Young people on how the pandemic has hit their mental health

David Powles, editor of the Eastern Daily Press and Norwich Evening News, hosting the #We'veGotThis

David Powles, editor of the Eastern Daily Press and Norwich Evening News, hosting the #We'veGotThis session for children and young people in the Open Up mental health online conference, with from top right, Ligija; middle row from left, Fae, Chelsea and Alfie; and bottom, Emilie, taking part. Picture: DENISE BRADLEY - Credit: DENISE BRADLEY/Archant2021

From the highs and lows of the pandemic to the amount of pressure put on school pupils, young people in Norfolk have discussed how their mental health has been affected by the coronavirus outbreak.

On Friday, a panel of representatives from various Youth Advisory Boards in Norfolk took part in a discussion around young people's mental health as part of the Eastern Daily Press' Open Up, a virtual conference on the issue of mental health.

The panel of five shared what had been the best and worst bits of the pandemic and whether or not they thought the government could have handled the outbreak better.

Ligija, from Breckland Youth Advisory Board (YAB), said one of the toughest things of the past had been the disruption to her education, but one of the positives had been being forced "to take a step back and realise just how important it is to take care of yourself."

Others agreed. Chelsea from the South Norfolk YAB, said: "The worst bit has not been being able to see friends and family, they're the most important part of my life.

"The best thing has been learning to look after myself, I have also started a facemask business during the pandemic which has worked really well."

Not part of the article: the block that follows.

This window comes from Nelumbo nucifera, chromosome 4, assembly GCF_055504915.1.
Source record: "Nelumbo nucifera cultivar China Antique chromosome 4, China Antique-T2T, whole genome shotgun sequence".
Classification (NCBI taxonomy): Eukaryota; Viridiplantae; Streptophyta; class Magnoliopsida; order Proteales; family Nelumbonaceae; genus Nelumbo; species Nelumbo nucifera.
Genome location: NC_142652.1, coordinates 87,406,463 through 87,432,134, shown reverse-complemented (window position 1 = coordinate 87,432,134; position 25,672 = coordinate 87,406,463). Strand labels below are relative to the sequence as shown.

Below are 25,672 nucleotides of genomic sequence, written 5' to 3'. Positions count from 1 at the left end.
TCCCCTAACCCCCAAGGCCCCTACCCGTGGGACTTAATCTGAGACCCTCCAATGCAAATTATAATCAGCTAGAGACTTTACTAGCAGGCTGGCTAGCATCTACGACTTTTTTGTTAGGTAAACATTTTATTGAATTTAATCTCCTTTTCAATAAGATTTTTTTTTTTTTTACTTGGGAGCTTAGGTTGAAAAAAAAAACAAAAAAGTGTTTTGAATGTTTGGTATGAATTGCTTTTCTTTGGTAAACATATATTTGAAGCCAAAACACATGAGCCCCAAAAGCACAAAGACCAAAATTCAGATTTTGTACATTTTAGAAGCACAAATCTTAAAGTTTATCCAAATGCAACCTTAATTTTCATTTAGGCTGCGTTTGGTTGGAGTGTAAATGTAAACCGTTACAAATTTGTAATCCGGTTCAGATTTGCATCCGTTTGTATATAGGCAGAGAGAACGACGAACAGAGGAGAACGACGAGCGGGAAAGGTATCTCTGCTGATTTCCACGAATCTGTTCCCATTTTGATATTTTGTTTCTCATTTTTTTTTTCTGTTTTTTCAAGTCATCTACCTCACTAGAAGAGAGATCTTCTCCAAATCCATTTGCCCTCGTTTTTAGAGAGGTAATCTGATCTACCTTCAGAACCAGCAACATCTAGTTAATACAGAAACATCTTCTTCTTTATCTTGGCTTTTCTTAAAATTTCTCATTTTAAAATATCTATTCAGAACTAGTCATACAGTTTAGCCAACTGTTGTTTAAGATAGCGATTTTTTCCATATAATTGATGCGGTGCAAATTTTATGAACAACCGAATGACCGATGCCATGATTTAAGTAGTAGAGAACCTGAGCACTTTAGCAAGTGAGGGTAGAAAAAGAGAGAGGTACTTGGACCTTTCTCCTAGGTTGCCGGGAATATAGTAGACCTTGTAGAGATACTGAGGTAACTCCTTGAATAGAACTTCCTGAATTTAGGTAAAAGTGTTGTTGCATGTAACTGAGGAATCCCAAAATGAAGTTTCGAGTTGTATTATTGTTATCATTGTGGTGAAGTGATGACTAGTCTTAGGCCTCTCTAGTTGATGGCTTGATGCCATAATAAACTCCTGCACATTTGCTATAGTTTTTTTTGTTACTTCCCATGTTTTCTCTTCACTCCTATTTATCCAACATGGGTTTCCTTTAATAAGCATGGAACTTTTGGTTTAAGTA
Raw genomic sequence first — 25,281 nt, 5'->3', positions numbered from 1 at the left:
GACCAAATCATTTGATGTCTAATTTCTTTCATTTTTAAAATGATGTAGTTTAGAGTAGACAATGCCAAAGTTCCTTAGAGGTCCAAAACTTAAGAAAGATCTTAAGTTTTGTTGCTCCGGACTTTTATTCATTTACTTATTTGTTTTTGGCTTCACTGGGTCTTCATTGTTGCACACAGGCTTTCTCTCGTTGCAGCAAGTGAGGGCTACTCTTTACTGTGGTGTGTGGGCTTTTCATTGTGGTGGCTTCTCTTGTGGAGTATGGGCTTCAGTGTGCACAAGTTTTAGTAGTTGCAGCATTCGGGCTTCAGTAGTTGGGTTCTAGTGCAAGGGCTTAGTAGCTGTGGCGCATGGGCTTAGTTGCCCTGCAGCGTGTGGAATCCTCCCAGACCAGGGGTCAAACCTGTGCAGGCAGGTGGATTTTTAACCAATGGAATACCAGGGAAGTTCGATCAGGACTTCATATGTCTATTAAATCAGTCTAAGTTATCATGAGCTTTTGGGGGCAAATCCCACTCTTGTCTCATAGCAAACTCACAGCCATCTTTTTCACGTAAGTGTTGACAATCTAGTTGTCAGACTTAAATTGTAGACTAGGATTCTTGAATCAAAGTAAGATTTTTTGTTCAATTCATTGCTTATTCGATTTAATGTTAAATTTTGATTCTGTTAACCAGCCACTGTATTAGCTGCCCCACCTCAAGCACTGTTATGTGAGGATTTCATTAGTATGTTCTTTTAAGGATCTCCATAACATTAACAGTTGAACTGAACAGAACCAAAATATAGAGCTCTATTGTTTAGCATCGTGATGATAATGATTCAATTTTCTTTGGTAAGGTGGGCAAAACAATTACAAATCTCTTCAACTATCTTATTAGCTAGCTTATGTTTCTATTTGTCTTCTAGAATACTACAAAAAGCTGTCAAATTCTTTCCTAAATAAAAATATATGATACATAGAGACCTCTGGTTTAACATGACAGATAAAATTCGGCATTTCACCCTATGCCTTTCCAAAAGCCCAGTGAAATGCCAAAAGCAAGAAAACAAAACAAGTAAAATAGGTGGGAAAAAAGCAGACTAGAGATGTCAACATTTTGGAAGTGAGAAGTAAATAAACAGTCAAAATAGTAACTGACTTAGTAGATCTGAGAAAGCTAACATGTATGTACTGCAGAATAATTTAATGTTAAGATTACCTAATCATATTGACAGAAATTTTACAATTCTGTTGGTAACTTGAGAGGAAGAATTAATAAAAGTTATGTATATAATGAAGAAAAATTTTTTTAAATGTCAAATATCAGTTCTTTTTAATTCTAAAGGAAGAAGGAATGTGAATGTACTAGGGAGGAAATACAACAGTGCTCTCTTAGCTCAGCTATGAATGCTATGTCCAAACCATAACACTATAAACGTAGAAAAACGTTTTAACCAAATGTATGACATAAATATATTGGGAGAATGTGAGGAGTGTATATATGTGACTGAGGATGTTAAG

You may also want to watch:


The young people also discussed how their education had been affected by the pandemic and whether or not the outbreak had changed the perception of mental health and its importance.

Fae from the Great Yarmouth YAB said she felt there should have been more communications from schools during the outbreak to help students feel less isolated following school closures.

Most Read

Alfie, from the West Norfolk YAB, said: "Being in this pandemic, I have learned a lot more about where to go for [mental health support]. I think pre-pandemic there was not much awareness around it. I hope post-pandemic there will be more places to go."

Emilie, from the Broadland YAB, said: "Even before coronavirus my school took time to talk about our mental health but it was a few times a year, now it's a few times a week."

Become a Supporter

This newspaper has been a central part of community life for many years. Our industry faces testing times, which is why we're asking for your support. Every contribution will help us continue to produce local journalism that makes a measurable difference to our community.

Become a Supporter
Comments powered by Disqus